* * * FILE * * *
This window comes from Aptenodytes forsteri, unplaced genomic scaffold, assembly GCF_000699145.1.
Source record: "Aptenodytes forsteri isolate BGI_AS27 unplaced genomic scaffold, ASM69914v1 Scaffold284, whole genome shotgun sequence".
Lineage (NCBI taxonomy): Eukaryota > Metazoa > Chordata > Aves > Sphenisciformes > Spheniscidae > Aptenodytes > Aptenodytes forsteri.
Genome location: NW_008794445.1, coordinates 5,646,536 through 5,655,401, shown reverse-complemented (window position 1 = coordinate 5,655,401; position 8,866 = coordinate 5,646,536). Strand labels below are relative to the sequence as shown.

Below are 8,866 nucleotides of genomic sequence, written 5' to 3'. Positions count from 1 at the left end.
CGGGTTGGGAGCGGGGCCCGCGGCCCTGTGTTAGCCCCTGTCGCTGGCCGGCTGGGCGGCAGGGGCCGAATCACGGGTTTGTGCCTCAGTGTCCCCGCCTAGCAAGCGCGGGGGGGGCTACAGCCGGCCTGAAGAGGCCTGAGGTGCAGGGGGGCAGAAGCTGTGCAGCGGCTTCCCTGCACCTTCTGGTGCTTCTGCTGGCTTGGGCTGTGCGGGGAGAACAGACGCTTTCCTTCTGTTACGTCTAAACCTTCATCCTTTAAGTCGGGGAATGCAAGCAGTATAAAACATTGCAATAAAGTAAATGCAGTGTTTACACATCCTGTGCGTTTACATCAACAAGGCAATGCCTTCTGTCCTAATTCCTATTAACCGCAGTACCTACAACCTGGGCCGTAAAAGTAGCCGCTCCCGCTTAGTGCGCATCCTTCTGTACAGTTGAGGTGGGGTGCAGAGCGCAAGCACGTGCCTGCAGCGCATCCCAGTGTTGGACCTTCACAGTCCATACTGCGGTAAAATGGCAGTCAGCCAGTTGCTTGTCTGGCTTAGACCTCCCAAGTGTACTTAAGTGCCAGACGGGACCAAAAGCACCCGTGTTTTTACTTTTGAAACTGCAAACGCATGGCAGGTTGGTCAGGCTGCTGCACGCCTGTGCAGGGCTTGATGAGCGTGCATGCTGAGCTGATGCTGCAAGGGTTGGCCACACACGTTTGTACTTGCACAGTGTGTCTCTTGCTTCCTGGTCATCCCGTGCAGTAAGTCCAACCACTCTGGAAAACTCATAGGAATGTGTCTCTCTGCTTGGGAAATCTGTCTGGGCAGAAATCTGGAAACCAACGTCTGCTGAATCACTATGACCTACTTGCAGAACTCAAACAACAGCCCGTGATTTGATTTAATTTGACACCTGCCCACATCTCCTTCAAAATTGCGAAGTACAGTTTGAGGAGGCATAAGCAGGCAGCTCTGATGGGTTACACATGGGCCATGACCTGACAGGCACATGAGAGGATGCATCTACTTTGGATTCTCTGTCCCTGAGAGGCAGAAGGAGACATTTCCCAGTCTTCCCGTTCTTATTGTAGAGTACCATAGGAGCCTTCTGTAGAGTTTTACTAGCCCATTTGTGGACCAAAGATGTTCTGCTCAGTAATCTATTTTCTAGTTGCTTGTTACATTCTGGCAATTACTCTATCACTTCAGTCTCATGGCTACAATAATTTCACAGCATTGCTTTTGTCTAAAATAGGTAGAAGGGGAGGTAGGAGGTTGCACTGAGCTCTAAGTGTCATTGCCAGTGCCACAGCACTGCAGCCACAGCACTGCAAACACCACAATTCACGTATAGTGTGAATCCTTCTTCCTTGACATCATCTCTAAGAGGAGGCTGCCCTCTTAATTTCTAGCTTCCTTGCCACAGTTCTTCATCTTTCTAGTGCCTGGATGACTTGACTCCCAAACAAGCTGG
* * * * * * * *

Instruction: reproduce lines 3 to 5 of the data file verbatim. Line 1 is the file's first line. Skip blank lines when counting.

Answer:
Lineage (NCBI taxonomy): Eukaryota > Metazoa > Chordata > Aves > Sphenisciformes > Spheniscidae > Aptenodytes > Aptenodytes forsteri.
Genome location: NW_008794445.1, coordinates 5,646,536 through 5,655,401, shown reverse-complemented (window position 1 = coordinate 5,655,401; position 8,866 = coordinate 5,646,536). Strand labels below are relative to the sequence as shown.

Below are 8,866 nucleotides of genomic sequence, written 5' to 3'. Positions count from 1 at the left end.